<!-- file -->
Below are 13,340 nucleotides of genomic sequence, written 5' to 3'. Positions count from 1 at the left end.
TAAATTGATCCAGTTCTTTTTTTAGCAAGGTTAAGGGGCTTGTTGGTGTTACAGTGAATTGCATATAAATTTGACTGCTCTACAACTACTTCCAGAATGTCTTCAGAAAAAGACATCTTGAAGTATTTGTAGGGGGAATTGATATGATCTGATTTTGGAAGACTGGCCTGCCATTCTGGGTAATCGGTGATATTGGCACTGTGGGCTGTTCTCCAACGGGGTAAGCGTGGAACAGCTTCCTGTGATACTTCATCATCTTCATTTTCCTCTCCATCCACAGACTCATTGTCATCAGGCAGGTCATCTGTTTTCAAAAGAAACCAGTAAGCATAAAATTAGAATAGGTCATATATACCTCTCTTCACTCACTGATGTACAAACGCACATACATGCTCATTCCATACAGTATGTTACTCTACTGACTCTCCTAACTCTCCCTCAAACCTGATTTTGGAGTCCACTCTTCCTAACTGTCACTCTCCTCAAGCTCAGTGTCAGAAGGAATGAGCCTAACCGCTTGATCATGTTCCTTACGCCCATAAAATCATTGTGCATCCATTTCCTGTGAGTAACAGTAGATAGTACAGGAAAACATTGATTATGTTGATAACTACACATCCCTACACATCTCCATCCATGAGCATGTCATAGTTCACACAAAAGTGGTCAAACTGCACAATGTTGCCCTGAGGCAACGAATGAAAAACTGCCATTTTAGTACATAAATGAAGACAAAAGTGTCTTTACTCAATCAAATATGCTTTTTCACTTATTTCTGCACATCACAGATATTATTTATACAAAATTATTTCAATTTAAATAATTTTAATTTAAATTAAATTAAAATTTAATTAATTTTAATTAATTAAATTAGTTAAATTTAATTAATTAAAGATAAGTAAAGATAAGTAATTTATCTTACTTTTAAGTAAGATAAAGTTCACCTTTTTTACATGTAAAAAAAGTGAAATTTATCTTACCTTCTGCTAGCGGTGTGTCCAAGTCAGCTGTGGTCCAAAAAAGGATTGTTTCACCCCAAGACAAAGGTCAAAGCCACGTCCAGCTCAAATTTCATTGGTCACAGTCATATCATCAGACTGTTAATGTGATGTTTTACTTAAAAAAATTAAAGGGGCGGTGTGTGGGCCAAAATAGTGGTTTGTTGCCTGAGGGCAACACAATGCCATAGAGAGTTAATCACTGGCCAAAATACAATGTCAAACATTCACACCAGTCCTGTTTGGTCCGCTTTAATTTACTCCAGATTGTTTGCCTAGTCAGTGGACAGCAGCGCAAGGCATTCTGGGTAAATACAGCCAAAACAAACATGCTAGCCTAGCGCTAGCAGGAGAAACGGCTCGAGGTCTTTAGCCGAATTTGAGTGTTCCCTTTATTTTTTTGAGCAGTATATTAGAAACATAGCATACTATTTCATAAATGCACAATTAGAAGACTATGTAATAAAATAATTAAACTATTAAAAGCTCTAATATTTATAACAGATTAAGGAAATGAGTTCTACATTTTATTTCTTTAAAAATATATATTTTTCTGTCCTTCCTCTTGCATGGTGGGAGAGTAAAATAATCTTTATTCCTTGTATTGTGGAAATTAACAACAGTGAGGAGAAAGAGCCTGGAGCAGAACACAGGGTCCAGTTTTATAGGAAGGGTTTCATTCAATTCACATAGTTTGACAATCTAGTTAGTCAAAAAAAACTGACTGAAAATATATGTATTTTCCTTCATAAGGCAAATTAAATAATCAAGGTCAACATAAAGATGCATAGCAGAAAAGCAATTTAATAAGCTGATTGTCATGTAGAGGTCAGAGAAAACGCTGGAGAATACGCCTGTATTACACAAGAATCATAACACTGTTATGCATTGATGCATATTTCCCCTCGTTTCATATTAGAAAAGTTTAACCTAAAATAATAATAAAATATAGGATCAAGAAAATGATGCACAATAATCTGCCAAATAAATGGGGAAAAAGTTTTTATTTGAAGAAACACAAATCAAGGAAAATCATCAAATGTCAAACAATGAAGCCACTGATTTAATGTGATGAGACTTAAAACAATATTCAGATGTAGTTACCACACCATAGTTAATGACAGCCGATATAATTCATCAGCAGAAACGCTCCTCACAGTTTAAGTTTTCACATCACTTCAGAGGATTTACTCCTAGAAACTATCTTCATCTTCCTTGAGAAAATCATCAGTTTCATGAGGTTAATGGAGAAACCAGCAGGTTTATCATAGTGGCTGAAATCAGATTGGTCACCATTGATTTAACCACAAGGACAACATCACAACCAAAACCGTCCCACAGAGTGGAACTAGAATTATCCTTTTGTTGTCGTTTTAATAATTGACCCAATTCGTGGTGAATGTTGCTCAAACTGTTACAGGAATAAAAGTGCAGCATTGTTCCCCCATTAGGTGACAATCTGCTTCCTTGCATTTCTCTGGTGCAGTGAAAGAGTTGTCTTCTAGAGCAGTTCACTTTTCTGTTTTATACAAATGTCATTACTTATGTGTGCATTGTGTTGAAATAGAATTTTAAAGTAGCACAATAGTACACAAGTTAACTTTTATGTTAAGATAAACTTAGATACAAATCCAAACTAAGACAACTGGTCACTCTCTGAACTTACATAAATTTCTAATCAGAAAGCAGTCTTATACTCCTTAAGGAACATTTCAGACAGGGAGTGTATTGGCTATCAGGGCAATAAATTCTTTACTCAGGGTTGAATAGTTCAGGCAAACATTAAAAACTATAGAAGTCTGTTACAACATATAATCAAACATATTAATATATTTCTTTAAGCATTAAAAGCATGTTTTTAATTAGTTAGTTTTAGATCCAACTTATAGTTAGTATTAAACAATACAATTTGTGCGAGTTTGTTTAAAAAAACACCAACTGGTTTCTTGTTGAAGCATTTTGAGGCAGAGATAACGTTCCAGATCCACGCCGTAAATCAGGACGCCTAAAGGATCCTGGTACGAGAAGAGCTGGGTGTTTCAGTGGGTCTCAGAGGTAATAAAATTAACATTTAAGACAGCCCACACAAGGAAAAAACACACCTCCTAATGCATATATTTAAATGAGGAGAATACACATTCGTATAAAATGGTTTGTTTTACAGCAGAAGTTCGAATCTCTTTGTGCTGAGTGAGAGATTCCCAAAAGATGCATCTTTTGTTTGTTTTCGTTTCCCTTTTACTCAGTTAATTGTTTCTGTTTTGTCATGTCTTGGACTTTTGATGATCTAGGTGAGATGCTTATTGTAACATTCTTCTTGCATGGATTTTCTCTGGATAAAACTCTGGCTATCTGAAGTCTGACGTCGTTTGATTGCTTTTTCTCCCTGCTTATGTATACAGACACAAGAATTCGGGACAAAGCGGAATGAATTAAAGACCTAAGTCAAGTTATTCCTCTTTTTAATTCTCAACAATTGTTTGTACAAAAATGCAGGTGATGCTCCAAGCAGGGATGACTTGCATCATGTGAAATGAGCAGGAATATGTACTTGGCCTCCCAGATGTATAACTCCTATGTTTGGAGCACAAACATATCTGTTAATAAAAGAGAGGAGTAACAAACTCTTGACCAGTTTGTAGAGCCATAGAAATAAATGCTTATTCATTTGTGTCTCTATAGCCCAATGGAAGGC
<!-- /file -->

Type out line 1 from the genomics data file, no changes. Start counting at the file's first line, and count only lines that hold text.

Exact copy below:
Below are 13,340 nucleotides of genomic sequence, written 5' to 3'. Positions count from 1 at the left end.